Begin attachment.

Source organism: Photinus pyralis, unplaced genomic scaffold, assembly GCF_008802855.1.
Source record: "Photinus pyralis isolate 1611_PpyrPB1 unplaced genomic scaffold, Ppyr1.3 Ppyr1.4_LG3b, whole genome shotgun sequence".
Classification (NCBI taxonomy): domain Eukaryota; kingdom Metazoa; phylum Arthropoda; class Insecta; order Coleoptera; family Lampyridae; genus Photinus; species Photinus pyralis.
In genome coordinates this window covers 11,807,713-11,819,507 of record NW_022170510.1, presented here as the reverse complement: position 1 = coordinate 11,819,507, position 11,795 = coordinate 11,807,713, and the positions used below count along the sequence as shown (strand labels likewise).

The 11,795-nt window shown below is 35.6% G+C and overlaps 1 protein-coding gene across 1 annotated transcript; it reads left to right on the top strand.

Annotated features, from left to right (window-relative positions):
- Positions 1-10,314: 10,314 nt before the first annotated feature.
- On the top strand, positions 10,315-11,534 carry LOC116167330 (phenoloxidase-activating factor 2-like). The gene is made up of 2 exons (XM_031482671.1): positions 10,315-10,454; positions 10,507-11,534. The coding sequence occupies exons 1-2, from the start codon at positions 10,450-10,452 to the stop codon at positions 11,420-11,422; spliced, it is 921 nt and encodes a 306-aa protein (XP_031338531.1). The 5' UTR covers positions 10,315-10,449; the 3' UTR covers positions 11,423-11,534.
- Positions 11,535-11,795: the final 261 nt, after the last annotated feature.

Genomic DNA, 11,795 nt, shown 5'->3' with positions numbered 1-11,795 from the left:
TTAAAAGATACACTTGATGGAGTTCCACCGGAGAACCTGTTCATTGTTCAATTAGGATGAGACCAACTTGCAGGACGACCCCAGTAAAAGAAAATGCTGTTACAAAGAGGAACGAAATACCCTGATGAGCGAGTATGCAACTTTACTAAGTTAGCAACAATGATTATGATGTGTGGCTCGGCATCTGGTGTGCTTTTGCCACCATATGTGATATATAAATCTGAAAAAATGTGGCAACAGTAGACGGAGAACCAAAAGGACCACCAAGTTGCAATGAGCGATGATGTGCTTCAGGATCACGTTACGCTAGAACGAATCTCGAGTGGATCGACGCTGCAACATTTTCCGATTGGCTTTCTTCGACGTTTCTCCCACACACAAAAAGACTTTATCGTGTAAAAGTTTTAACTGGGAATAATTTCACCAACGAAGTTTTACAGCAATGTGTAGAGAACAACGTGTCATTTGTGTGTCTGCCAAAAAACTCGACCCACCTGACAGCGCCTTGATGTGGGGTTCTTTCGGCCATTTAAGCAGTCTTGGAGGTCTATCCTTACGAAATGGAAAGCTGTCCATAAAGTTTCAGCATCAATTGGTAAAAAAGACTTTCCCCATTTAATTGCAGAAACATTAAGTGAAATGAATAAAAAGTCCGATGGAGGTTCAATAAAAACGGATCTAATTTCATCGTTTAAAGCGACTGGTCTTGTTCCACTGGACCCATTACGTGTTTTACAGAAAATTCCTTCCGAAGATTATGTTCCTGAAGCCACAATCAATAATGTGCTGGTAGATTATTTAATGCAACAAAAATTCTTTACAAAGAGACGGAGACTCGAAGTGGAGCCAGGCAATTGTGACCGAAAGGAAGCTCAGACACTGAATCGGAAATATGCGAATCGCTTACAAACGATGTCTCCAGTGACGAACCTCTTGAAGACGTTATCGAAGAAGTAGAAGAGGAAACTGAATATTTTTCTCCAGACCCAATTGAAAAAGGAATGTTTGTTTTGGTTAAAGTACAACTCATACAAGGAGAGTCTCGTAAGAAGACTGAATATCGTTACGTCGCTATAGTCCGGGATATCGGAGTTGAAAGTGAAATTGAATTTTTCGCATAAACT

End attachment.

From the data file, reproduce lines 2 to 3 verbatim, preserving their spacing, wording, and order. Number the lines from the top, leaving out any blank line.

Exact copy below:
Source record: "Photinus pyralis isolate 1611_PpyrPB1 unplaced genomic scaffold, Ppyr1.3 Ppyr1.4_LG3b, whole genome shotgun sequence".
Classification (NCBI taxonomy): domain Eukaryota; kingdom Metazoa; phylum Arthropoda; class Insecta; order Coleoptera; family Lampyridae; genus Photinus; species Photinus pyralis.